When AOL Instant Messenger launched in 1997, introducing the world to a new concept of digital interaction, only 18 percent of households had Internet access and access was limited by race and socioeconomic status. Within two decades, 92 percent of teens from all demographic areas reported going online daily. Because the digital world has so rapidly expanded as an extension of the “real” world—and is increasingly a realm for bullying and other problem behaviors—it is important to instill the concept of responsible digital citizenship among youth and adolescents.
Today, it is commonplace to see teens on their phones, applying a filter to a snap or commenting on a Reddit or Tumblr post. In 2014–2015, three-quarters of youth could access smartphones that allowed them to use the internet anytime, anywhere. This widespread, constant participation in online communities has resulted in a digital world that does not merely shadow our physical one but extends it. What can seem like obsession with a screen and disengagement from reality is actually youth expressing themselves and engaging in communities important to them. In other words, acting digitally means participating socially.
This is not necessarily a bad thing. Social media presents opportunities for youth to build communities, engage with others, and gain exposure to new ideas regardless of geography or means. However, it also represents a new avenue for familiar problem behaviors like bullying. Around one-third of youth ages 12–17 (31 percent of boys and 36 percent of girls) report experience of cyberbullying at some point in their lifetimes.
It can be tempting to view cyberbullying as a new issue, separate from traditional bullying, but the data does not bear this out. Only three percent of youth report being bullied online (but not at school) in the past 30 days. Such data suggest that the internet is a place where bullying happens rather than a driver of bullying itself or a standalone issue. Certainly, cyberbullying does present some challenges that are distinct from in-person bullying—for example, cyberbullying does not require youth to be in the same place at the same time and can occur more anonymously. Still, the prevention of both likely depends on the same underlying factors.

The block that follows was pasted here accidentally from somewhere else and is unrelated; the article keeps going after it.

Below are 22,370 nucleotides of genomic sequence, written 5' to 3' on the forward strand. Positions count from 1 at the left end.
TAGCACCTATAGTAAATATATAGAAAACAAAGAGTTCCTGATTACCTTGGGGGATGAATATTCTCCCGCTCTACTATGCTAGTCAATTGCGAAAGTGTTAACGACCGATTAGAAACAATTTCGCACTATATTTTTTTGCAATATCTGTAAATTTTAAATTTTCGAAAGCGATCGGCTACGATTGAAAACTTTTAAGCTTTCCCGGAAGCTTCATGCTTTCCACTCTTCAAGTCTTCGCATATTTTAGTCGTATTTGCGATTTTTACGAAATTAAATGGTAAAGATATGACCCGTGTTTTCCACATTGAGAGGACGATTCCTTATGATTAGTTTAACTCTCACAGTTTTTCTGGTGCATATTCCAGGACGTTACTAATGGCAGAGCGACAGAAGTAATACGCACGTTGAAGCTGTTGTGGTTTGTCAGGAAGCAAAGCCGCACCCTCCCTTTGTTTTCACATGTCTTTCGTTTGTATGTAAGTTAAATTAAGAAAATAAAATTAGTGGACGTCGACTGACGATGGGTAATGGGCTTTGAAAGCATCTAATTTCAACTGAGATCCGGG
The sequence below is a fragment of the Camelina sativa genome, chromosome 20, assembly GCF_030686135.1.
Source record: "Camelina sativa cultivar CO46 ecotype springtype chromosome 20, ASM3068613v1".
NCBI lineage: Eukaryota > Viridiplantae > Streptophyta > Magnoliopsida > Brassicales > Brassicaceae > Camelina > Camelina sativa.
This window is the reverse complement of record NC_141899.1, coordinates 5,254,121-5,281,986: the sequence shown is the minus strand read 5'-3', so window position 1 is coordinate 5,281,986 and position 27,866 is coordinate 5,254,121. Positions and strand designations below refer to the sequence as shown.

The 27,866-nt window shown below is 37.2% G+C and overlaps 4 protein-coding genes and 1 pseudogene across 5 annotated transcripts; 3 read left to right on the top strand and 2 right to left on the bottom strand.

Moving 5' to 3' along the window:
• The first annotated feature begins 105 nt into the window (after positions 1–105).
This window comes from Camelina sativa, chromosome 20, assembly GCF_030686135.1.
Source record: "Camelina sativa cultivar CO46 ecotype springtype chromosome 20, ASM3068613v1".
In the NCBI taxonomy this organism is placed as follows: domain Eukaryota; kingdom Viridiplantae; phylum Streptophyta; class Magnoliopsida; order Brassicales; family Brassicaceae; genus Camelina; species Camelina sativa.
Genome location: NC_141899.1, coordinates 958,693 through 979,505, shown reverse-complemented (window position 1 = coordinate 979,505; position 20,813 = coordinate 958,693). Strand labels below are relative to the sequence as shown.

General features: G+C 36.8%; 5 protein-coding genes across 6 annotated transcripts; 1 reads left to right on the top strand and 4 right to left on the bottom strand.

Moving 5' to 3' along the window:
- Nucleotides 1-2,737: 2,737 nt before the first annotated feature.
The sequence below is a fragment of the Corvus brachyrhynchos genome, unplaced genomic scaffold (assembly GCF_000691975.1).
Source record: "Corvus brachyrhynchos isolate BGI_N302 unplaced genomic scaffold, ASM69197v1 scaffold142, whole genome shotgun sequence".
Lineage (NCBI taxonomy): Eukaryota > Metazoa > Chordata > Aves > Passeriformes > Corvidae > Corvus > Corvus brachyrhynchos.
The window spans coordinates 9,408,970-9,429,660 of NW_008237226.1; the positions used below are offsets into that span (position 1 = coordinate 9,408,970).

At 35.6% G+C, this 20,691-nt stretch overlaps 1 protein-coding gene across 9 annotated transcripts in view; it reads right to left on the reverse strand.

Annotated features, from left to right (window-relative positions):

Bullying (including cyberbullying) is tied to a youth’s social and emotional development. Adolescents work to establish ties beyond their families, and may form their identities to develop a sense of place in the world. Their virtual selves offer a space to develop these capacities, but they need guidance. The idea of teaching “digital citizenship” involves helping youth better understand the potential consequences of their online activities, as well as constructive use of technology. Indeed, there is at least some evidence that such programs are associated with declines in cyberbullying. At their core, however, the skills taught as “digital citizenship” align with broader social and emotional competencies; according to the Collaborative for Academic Social and Emotional Learning (CASEL), these include self-awareness, self-management, social awareness, relationship skills, and responsible decision making. For schools struggling to address bullying and cyberbullying, and to heed recent calls for better integration of social-emotional learning into their curricula, understanding this connection can strengthen their efforts.
Consider: youth turning 13 this year have never lived in a world without Facebook. Just as the Great Depression affected the Silent Generation or the Vietnam War affected Baby Boomers, technology and social networks are becoming the hallmarks of Millennials and forthcoming generations. By seeing the connectedness between digital and physical spaces, we are better equipped to instill and reinforce a sense of responsible engagement, both online and in-person.
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